This third quarter release of the national balance sheet and financial flow accounts includes revised estimates from the first quarter of 1990 to the second quarter of 2018. These data incorporate new and revised data, as well as updated data on seasonal trends.

In the near future, data enhancements to the national balance sheet and financial flow accounts will be incorporated, such as the development of detailed counterparty information by sector. In order to facilitate this initiative and others, it is necessary to extend the annual revision period (normally the previous three years) at the time of the third quarter release. As such, for the next two years, with the third quarter release of the Financial and Wealth Accounts, estimates will be revised back to 1990 to ensure a continuous time series.

Understanding business credit loan measures

The Bank of Canada and Statistics Canada conducted a joint study to understand and identify key differences between their respective measures of business credit loans, including non-mortgage business loans, non-residential mortgages and commercial paper. Results of the joint study can be found in the link in the "Products" section.

Seasonally adjusted stocks of household credit market debt

With this release, seasonally adjusted stocks of household credit market debt in addition to seasonally adjusted financial flows are now published in the quarterly release of the Financial and Wealth Accounts in table 38-10-0238-01.

With this release, we are introducing new estimates of seasonally adjusted credit market debt to personal disposable income. Please see Seasonal adjustment of stocks and flows in the Financial and Wealth Accounts: towards an integrated approach for more information on the data sources and methodologies.

Products

The document "Understanding business credit measures: a joint study by the Bank of Canada and Statistics Canada," which is part of Latest Developments in the Canadian Economic Accounts (Catalogue number13-605-X), is now available.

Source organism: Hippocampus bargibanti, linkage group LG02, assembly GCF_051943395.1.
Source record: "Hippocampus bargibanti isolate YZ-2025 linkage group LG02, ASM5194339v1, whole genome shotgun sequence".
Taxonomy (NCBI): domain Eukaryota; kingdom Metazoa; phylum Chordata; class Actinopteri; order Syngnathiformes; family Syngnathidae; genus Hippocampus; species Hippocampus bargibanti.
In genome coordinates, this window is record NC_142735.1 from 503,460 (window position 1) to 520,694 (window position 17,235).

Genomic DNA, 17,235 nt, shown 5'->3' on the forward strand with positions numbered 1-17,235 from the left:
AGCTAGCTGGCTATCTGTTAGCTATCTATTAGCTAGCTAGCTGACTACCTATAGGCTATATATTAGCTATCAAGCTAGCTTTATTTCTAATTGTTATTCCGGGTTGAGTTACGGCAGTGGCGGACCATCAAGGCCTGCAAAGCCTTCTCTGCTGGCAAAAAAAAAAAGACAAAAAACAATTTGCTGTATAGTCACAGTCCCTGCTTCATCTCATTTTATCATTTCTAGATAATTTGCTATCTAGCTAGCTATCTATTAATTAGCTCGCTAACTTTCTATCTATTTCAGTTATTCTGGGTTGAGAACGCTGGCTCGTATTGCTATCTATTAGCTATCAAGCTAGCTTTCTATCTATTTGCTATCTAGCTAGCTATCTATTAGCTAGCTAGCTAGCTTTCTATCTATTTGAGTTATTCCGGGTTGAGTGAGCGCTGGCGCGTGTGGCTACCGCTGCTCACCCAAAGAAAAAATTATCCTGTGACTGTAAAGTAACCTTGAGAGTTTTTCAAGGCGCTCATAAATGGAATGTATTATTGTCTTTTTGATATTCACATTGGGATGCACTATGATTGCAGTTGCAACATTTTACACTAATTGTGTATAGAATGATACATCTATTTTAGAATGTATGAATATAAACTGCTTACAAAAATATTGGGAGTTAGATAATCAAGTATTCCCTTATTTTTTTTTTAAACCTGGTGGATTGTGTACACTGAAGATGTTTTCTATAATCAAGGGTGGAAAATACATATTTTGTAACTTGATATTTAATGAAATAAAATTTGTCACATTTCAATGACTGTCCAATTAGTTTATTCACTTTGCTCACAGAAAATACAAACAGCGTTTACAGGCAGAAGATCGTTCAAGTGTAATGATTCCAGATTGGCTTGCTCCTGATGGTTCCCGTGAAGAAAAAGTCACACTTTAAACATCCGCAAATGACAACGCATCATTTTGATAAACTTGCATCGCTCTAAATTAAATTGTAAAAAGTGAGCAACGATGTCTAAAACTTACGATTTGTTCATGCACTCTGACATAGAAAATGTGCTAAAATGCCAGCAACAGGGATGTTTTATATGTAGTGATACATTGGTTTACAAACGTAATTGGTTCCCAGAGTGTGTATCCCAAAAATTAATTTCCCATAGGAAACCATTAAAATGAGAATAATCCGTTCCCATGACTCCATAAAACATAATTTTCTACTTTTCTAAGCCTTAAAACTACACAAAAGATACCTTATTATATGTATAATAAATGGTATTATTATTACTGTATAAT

The document "Seasonal adjustment of stocks and flows in the Financial and Wealth Accounts: towards an integrated approach," which is part of Latest Developments in the Canadian Economic Accounts (Catalogue number13-605-X), is now available.

The document "An economic account for non-bank financial intermediation as an extension of the National Balance Sheet Accounts," which is part of Latest Developments in the Canadian Economic Accounts (Catalogue number13-605-X), is now available.

The Latest Developments in the Canadian Economic Accounts (Catalogue number13-605-X) is available.

The User Guide: Canadian System of Macroeconomic Accounts (Catalogue number13-606-G) is available.

The Methodological Guide: Canadian System of Macroeconomic Accounts (Catalogue number13-607-X) is available.

Contact information

For more information, or to enquire about the concepts, methods or data quality of this release, contact us (toll-free 1-800-263-1136; 514-283-8300; STATCAN.infostats-infostats.STATCAN@canada.ca) or Media Relations (613-951-4636; STATCAN.mediahotline-ligneinfomedias.STATCAN@canada.ca).